Formation of the national union of democratic movements and institutions in general democratic largely contributed the slogan of equalizing the rights of all national-territorial entities of the USSR, put forward by the Moscow Democrats - the leaders of the Interregional Deputy Group and the movement "Democratic Russia". With this slogan in the 1990 during elections, most national organizations in the autonomous regions of the RSFSR supported Democratic candidates, and all the 'informal people' (in fact - the national and democratic opposition to the Soviet-party government) formed a single unit. The new leadership of Russia, headed by Boris Yeltsin has received broad support from the national movements of Russian autonomies. But soon the logic of events led to the demarcation of the "non-formals", and above all on the attitude of the new federal center. Since the second half of 1990 in the depths of the national movement separatist currents are formed.
The August revolution (putch) 1991 coup briefly united the radical nationalists and democrats: in Nalchik was founded joint movement "Democratic Kabardino-Balkaria", which included leaders of the Kabardian "Adyghe Hase," Balkar "Tere", the Democratic Party of Kabardino-Balkaria, as well as deputy groups "Radical reform" and "Communists for Democracy." In Dagestan, the Coordinating Committee came the defense of democracy and law, in Karachay-Cherkessia - Coordinating Council of Democratic Forces, bringing together democratic and national organizations of these republics.
A common political platform of the new alliance of nationalists and democrats was discontent old nomenklatura leadership of the republics and a desire to change the political regime. This union was not altruistic: each party secretly wanted to use an ally in order to achieve a shift of the Republican leadership, and then hoped to seize power itself.
In August-September 1991, a number of capitals of the autonomous republics (Grozny, Makhachkala, Nalchik, etc.) started mass rallies of activists of the united opposition, who demanded the resignation of the republic and the Supreme Soviets of the new, democratic elections.
The end of 1991 marked a new radicalization of the nationalist movements in the Russian autonomous regions. This process is largely influenced by the victory of the "Chechen revolution", but the strengthening of separatist sentiment is likely to be a common trend in the development of the national movements of the period.
The radicalization of the nationalist movements, their claim to represent "the will of the people" and expressed the desire for power in the creation in 1990-1992 of nationwide representative bodies, which are a rare exception came under the control of radical nationalists. The radicalization of the nationalist movements led to the rise of ethnic conflicts, as well as a sharp conflict of radical nationalists with local authorities.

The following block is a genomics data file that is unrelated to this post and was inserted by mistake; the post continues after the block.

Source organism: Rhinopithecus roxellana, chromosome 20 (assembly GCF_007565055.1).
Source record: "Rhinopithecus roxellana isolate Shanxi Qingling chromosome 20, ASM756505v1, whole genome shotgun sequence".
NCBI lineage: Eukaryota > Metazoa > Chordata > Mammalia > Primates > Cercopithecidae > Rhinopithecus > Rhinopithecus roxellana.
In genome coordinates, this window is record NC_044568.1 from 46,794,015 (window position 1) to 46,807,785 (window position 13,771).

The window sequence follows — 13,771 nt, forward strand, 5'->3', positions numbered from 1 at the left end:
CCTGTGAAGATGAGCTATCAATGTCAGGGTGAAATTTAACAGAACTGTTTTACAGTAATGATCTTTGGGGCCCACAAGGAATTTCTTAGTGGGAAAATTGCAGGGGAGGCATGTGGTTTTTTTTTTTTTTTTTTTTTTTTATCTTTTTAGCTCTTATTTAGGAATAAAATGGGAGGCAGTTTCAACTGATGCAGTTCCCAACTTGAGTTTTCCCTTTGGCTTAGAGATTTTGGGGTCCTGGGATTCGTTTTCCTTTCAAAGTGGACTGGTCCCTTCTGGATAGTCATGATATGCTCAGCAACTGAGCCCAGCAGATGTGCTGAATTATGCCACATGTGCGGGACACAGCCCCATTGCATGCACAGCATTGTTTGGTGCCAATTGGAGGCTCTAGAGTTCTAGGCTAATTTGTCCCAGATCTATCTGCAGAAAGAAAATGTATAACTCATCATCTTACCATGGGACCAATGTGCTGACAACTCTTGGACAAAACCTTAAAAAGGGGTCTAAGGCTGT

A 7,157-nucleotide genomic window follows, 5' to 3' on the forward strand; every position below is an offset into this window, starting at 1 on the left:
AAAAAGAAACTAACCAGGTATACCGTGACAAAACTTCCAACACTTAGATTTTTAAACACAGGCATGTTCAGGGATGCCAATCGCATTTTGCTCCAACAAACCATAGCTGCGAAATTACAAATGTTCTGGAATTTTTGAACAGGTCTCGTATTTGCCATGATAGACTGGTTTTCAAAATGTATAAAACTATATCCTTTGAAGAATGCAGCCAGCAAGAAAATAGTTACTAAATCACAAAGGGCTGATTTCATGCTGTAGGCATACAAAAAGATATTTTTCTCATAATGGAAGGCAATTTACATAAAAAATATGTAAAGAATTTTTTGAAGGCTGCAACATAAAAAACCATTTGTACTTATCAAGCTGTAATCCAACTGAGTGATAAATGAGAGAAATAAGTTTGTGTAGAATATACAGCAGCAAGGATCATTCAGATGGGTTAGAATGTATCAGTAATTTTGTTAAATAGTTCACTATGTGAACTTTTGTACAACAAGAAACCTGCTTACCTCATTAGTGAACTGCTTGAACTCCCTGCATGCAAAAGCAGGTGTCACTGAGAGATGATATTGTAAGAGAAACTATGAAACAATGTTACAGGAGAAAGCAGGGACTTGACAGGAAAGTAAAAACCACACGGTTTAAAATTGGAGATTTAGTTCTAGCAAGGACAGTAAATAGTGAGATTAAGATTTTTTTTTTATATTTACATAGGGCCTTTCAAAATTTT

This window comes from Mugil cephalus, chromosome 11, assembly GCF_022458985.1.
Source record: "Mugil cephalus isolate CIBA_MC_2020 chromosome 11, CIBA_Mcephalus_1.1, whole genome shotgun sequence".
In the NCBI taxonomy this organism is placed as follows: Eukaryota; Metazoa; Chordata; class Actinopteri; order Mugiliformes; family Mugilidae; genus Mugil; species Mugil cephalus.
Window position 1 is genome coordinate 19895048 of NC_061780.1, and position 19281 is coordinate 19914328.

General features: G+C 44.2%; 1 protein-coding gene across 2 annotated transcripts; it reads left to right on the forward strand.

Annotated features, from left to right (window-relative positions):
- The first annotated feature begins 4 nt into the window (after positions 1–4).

Strengthening of national movements of Russian autonomies and their claim to power have raised concerns from local leaders. If in 1988-1990 "national staff" of the Republican party nomenklatura to some extent supported national organizations and participated in organizing common nats-national forums (congresses, etc.), then in 1991 the authorities began to put pressure on nationalist radicals: ban rallies and demonstrations to bring to the administrative justice of the organizers for conducting "unauthorized activities" threaten prosecution for "incitement of ethnic hatred", etc.
In autumn 1991, during the general crisis of authority that swept the country after the coup failed putsch, tensions between local leaders and national opposition contributed to the emergence of extremist tendencies.
On the NC gain extremist tendencies in late 1991 due to the attempt of the Russian leadership to impose emergency rule in the breakaway Chechnya. In response, Kabardian, Balkar, Avar, Circassian, Karachai and other national organizations announced the formation of volunteer corps to help the new leadership of the Chechen Republic. Organizational center of the movement in support of the Chechen Republic became the Confederation of Mountain Peoples of the Caucasus (later - the Confederation of Peoples of the Caucasus), established in November 1991 on the basis occurred in 1989 Assembly of the Mountain Peoples of the Caucasus.
Since the beginning of 1993 Russian autonomous national movements were in a period of recession, which is primarily associated with a general tendency to reduce political activity in the post-Soviet space. A significant role in deepening crisis has played a national movement to strengthen the executive branch and to activate Russian policy in the region.
The outbreak of hostilities in Chechnya in November-December 1994, again caused the strengthening of extremist tendencies in the national movements in almost all the republics. The fighting in Chechnya in 1995-1996 contributed to the transformation of nationalist extremism in a powerful political force, which still plays an important role in the socio-political life of the NC.
With fundamental changes in the power structures of the Centre, with the advent of V.V. Putin has changed the activities of national organizations of the NC. Hard restore order in Chechnya clearly showed the national elites in the republics options impact the nomination of various national ideas.